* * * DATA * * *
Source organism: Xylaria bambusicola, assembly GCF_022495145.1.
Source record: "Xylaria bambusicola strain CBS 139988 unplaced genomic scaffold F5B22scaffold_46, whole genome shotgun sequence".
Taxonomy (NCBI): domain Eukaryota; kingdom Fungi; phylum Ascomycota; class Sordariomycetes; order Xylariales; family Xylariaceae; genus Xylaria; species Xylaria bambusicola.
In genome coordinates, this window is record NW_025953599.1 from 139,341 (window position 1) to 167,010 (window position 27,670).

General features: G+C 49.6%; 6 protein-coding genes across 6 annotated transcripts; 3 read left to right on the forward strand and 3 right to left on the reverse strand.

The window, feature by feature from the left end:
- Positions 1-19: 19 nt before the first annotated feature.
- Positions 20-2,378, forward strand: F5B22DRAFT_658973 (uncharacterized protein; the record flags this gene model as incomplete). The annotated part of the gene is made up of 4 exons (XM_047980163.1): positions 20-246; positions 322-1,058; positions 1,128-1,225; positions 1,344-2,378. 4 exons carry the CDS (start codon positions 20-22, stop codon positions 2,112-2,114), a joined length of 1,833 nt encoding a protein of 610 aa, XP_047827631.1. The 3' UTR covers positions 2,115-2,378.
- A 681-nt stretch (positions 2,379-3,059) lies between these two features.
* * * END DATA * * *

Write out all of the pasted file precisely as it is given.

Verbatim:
Source organism: Xylaria bambusicola, assembly GCF_022495145.1.
Source record: "Xylaria bambusicola strain CBS 139988 unplaced genomic scaffold F5B22scaffold_46, whole genome shotgun sequence".
Taxonomy (NCBI): domain Eukaryota; kingdom Fungi; phylum Ascomycota; class Sordariomycetes; order Xylariales; family Xylariaceae; genus Xylaria; species Xylaria bambusicola.
In genome coordinates, this window is record NW_025953599.1 from 139,341 (window position 1) to 167,010 (window position 27,670).

General features: G+C 49.6%; 6 protein-coding genes across 6 annotated transcripts; 3 read left to right on the forward strand and 3 right to left on the reverse strand.

The window, feature by feature from the left end:
- Positions 1-19: 19 nt before the first annotated feature.
- Positions 20-2,378, forward strand: F5B22DRAFT_658973 (uncharacterized protein; the record flags this gene model as incomplete). The annotated part of the gene is made up of 4 exons (XM_047980163.1): positions 20-246; positions 322-1,058; positions 1,128-1,225; positions 1,344-2,378. 4 exons carry the CDS (start codon positions 20-22, stop codon positions 2,112-2,114), a joined length of 1,833 nt encoding a protein of 610 aa, XP_047827631.1. The 3' UTR covers positions 2,115-2,378.
- A 681-nt stretch (positions 2,379-3,059) lies between these two features.